Graphic: Neil Rodd
Not many people spend their working days underwater but Port Lincoln abalone diver Neil Rodd knows that world well – and so much time spent underwater brings inevitable risks.
But a day like no other saw Neil confronted with two of the biggest risks – on the same day.
After spending two hours at depth collecting abalone, Neil began his very slow journey to the surface, a crucial procedure for divers so they can avoid decompression sickness, often called "the bends".
Too rapid an ascent causes the nitrogen naturally occurring in the body to form dangerous gas bubbles in the tissues and blood.
Symptoms of the resulting decompression sickness can include crippling joint pain, back pain, severe and sudden headache, tingling and numbness, dizziness, chest pain, disorientation, shock, paralysis, and stroke.
When immediate treatment is not available, decompression sickness can be fatal.
Graphic: Neil Rodd
On his way to the surface, Neil had paused at mid-depth to allow the nitrogen in his body to adjust to the changed pressure but as he did, another terrible risk presented itself.
"I felt chills," Neil says. "I looked over to my side and there was a white pointer swimming alongside me just three metres away and looking straight at me.
Neil Rodd (right).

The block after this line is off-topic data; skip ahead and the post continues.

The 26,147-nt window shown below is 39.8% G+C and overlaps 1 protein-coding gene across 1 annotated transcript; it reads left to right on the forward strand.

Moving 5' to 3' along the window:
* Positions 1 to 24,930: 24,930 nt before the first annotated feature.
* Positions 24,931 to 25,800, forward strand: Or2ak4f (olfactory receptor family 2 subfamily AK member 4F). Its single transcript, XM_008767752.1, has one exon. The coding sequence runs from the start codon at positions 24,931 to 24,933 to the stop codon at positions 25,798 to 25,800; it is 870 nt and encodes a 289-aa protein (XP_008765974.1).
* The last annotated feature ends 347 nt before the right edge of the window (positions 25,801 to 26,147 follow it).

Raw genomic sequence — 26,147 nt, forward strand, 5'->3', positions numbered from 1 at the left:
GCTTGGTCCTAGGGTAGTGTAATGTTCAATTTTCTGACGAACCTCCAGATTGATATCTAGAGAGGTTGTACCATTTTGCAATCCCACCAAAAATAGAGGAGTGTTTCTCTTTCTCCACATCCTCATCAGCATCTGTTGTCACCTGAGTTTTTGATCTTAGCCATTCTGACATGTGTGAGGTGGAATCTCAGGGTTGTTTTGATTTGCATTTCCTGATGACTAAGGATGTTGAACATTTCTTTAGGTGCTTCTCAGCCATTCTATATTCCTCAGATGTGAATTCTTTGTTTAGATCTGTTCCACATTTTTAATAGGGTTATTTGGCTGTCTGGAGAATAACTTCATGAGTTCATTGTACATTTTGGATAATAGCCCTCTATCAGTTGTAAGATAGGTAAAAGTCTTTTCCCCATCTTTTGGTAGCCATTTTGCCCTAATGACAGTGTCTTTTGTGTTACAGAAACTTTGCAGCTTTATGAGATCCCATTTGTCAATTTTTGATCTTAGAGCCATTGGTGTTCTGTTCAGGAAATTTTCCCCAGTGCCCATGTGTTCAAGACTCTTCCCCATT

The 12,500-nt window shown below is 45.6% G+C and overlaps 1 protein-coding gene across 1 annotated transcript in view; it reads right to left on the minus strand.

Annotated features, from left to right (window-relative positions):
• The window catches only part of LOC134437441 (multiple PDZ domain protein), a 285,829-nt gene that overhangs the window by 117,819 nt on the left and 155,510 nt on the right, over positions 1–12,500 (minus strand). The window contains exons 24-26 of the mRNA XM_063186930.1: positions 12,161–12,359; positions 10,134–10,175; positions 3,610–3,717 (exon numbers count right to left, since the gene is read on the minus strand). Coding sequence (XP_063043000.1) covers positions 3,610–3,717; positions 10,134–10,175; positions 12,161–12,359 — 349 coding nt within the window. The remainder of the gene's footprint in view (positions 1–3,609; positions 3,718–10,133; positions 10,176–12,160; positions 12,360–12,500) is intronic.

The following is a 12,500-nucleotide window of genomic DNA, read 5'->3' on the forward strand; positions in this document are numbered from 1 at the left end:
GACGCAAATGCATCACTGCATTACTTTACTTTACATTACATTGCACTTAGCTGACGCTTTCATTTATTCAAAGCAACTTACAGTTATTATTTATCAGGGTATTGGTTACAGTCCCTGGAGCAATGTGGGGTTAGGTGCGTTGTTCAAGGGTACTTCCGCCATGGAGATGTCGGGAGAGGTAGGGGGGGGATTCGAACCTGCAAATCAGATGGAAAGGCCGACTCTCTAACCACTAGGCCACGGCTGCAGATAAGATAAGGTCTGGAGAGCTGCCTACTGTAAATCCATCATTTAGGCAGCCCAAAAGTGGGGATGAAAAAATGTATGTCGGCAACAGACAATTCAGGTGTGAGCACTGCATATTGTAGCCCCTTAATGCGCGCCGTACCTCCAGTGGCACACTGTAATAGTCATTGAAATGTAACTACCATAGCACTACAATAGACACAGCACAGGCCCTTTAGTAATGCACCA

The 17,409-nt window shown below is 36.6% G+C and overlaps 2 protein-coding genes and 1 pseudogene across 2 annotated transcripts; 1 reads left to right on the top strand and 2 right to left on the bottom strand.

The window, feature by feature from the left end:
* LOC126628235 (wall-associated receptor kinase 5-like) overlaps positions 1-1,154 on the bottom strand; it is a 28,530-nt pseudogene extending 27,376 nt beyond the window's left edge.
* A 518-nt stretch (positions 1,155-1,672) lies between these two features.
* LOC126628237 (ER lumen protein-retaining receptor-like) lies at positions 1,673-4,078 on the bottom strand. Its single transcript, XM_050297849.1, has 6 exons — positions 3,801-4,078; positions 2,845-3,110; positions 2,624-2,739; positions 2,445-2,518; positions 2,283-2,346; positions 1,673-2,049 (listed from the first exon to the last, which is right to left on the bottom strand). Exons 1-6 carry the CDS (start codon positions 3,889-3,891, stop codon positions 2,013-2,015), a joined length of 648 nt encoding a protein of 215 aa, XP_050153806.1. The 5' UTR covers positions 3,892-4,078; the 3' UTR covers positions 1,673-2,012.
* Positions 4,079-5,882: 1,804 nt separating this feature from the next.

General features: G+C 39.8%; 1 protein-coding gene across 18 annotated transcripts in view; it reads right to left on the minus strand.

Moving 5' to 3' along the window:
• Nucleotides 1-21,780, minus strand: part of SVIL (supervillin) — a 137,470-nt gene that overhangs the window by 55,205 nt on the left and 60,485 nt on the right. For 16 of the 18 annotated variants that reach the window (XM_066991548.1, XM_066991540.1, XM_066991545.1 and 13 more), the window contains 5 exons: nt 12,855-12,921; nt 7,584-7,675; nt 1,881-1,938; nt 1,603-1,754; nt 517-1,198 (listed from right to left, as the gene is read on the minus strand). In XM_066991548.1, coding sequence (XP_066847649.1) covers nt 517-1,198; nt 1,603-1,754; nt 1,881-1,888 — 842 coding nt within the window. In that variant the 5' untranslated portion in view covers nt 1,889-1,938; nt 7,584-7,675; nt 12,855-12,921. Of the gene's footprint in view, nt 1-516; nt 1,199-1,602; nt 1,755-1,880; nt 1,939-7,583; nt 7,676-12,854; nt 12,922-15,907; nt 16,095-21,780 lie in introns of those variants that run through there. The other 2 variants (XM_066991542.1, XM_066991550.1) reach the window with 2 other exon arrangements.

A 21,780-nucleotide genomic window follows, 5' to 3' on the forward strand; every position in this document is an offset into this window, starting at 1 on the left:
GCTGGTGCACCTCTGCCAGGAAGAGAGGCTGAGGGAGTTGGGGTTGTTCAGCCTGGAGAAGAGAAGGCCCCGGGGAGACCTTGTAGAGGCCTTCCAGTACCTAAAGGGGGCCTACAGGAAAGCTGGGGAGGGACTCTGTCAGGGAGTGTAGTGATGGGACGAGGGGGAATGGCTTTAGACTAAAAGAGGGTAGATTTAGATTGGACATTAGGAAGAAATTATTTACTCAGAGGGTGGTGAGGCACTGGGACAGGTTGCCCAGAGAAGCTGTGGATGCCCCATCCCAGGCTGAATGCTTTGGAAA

"To give myself some protection, I swam back to the bottom and waited for 20 minutes, hoping the shark would disappear.
"Instead, more sharks turned up and I decided I just couldn't run the risk of attack, so I raced to the surface," Neil says.
Breaking the surface, Neil was immediately overcome by agonising decompression sickness.
Assessed by medical staff at Port Lincoln Hospital, it was determined that Neil urgently needed treatment in the hyperbaric chamber at Royal Adelaide Hospital (RAH).
The Royal Flying Doctor Service (RFDS) was alerted, and an aircraft soon left Port Lincoln with RFDS Flight Nurse Jodie Hunter providing Neil with crucial care in the air.
"I remember Neil well," Jodie recalls.
"He was in terrible pain and I constantly reassured him – our highest priority was to airlift him to Adelaide as quickly as possible."
Graphic: nel rodd ready to dive
The 650 kilometre drive from Port Lincoln to Adelaide takes more than seven hours, but the RFDS aircraft makes this trip in just 40 minutes!
People suffering the bends are highly susceptible to changes in air pressure, so a flight on board an aircraft that climbs to a normal cruising altitude, where air pressure is reduced, will make a patient's condition worse.
Neil Rodd (right) preparing to dive off Port Lincoln with a colleague.
In response to this unique set of circumstances – with patient care a top priority – RFDS pilots can employ a special strategy.
"The advanced capabilities of the Pilatus PC-12 aircraft used by the RFDS mean we can define and maintain a cabin air pressure equal to the pressure experienced at sea level," says RFDS Chief Pilot Damien Heath.
On arrival at the RAH, Neil spent periods inside the hyperbaric chamber over six days, breathing 100 per cent oxygen whilst under a raised air pressure, allowing the nitrogen gas bubbles in his body to gradually be absorbed and expelled by the body.
Neil made a complete recovery.